Kampala Hills

There are seven hills in Kampala. Nearly every hilltop is occupied by some fantastic architectures which represent different parts of Ugandan culture.  For instance, the Bahai temple in Kampala  is  the only one in the whole Africa.  What was more surprising was the great gap between rich and poor which exists  in the top and  bottom of the hills. The top of the hills are seemed like peaceful paradises. However, when we arrived in some flat areas, the markets turned noisy and the traffic was chaotic because there weren’t any traffic lights there. Most flat areas are inhabited by poorer people. traffic.jpgCars clog a narrow downhill street in Kampala.Photo by Lucy Qiu.

The homes for the affluent tend to be on the hillsides and hilltops. Photo by Candice Li.cows-sky.jpgKabaka Palace, former palace of the king, lies empty on Kabaka hill. Photo by Candice Li.boys.jpgKabaka Palace, former palace of the king, lies empty on Kabaka hill. The field next to it serves as a soccer field, where these boys are taking a break from their game. Photo by Candice Lismile-girls.jpgWedding guests outside Rubaga cathedral. Photo by Candice Lim-and-s.jpgAs you reach the broad, flat valley floors, markets and shantytowns dominate the area. Many residents are from rural areas recently arrived in Kampala looking for work. Photo by Masabicycle.jpgBicycles but more often motorbikes are common forms of transportation in the city. And simply walking long distances.Photo by Masaclouds.jpgMay is the first month of rain season in Uganda. The sky is filled with dark clouds in Kampala.Photo by Masa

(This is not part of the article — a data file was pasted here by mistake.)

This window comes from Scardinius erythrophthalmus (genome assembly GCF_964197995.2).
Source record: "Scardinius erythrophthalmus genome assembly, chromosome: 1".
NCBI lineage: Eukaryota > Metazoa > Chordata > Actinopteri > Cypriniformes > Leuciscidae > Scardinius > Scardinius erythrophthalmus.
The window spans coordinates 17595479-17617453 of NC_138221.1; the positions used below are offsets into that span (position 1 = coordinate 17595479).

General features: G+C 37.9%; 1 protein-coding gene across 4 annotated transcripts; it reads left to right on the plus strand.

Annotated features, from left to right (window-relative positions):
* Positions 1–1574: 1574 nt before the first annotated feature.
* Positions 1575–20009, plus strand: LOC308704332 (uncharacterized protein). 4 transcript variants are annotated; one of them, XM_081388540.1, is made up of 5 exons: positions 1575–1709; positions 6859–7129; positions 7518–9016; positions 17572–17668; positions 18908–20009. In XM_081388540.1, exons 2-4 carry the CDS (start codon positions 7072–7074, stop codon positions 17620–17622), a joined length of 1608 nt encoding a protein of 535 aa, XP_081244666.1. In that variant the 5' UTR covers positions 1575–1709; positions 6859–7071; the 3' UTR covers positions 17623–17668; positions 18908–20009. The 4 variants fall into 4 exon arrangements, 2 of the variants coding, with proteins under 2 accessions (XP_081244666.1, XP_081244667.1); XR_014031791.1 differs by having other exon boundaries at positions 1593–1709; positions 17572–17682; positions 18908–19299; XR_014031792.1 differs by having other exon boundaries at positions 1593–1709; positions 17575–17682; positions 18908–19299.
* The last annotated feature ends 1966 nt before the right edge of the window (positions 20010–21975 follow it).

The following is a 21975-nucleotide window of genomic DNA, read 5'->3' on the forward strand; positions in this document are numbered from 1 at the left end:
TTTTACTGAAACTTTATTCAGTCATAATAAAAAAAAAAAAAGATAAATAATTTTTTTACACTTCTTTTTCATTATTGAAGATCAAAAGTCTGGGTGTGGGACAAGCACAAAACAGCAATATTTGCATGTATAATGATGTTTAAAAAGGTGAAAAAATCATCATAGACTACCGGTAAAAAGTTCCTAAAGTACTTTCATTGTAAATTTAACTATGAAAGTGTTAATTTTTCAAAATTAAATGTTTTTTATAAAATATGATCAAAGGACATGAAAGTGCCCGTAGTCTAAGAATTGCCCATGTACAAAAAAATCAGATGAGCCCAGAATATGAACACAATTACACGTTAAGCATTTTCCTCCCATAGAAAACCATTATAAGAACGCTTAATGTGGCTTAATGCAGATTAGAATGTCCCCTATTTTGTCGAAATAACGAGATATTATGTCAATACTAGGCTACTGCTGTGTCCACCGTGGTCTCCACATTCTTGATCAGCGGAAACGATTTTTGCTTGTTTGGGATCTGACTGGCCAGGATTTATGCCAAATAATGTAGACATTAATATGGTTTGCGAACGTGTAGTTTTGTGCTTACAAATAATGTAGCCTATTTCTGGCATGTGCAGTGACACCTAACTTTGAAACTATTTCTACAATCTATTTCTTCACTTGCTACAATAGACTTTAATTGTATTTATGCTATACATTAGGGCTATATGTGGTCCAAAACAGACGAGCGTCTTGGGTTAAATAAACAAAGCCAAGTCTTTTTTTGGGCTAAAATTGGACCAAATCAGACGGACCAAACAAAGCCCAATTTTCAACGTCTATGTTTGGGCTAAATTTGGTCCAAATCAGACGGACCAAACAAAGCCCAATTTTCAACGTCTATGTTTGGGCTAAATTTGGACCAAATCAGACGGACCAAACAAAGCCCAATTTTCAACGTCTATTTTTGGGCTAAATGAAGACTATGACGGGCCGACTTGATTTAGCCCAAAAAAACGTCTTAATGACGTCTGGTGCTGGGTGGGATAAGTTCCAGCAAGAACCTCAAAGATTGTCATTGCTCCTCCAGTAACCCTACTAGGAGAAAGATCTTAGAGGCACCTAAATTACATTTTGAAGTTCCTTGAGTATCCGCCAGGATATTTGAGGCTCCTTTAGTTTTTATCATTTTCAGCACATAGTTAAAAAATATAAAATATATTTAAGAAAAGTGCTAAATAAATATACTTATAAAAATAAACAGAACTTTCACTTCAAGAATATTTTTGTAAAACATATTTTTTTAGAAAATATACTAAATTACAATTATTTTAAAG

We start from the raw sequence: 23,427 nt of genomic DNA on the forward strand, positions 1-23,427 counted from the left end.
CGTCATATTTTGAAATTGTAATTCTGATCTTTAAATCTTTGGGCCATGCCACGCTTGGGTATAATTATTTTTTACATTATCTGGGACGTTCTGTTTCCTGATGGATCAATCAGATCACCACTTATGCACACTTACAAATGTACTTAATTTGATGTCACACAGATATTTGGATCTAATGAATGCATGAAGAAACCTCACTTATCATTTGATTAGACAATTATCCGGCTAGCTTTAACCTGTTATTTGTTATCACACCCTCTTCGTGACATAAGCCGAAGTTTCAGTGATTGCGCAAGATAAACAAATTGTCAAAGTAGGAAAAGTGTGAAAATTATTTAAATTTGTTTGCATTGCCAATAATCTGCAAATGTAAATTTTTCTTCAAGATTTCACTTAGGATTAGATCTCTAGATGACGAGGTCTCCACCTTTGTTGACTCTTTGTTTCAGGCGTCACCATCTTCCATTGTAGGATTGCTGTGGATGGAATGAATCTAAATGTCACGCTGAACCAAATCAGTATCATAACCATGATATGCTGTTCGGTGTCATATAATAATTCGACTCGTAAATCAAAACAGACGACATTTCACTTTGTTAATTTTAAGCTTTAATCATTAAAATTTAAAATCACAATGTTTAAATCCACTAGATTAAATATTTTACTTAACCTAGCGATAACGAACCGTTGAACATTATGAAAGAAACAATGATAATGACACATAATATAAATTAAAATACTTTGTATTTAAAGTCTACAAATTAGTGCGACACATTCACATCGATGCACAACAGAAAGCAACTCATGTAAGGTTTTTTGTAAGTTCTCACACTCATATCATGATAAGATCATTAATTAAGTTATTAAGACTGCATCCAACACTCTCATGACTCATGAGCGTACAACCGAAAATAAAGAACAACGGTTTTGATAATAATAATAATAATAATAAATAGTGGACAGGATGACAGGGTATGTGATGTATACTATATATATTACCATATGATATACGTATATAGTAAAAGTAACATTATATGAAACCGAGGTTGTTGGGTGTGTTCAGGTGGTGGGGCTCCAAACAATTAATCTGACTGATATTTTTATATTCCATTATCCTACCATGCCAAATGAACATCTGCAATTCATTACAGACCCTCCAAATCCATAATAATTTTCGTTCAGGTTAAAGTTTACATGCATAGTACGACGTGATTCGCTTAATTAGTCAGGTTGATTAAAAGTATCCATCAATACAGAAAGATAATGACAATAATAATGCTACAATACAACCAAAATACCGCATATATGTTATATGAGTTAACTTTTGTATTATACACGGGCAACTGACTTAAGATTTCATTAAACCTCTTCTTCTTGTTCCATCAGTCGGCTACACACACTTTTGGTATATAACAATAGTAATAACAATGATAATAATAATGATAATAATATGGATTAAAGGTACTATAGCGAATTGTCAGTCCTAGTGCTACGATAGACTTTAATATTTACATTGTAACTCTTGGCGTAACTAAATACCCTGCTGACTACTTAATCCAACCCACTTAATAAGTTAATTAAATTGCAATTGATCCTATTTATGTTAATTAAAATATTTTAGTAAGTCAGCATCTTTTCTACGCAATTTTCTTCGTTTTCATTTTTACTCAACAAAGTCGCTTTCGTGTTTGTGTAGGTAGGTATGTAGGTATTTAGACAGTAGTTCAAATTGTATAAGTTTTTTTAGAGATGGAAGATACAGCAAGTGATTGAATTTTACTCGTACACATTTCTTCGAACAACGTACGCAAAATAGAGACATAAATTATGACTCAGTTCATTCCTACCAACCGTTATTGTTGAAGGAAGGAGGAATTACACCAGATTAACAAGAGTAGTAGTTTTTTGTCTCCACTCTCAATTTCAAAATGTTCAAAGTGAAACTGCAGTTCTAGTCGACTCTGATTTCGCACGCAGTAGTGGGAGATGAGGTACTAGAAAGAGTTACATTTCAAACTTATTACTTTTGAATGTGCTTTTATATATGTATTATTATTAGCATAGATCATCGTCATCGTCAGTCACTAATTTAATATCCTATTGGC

Posted on Wednesday, May 14th, 2008 at 10:58 pm and is filed under Photo Stories. You can follow any responses to this entry through the RSS 2.0 feed. You can leave a response, or trackback from your own site.

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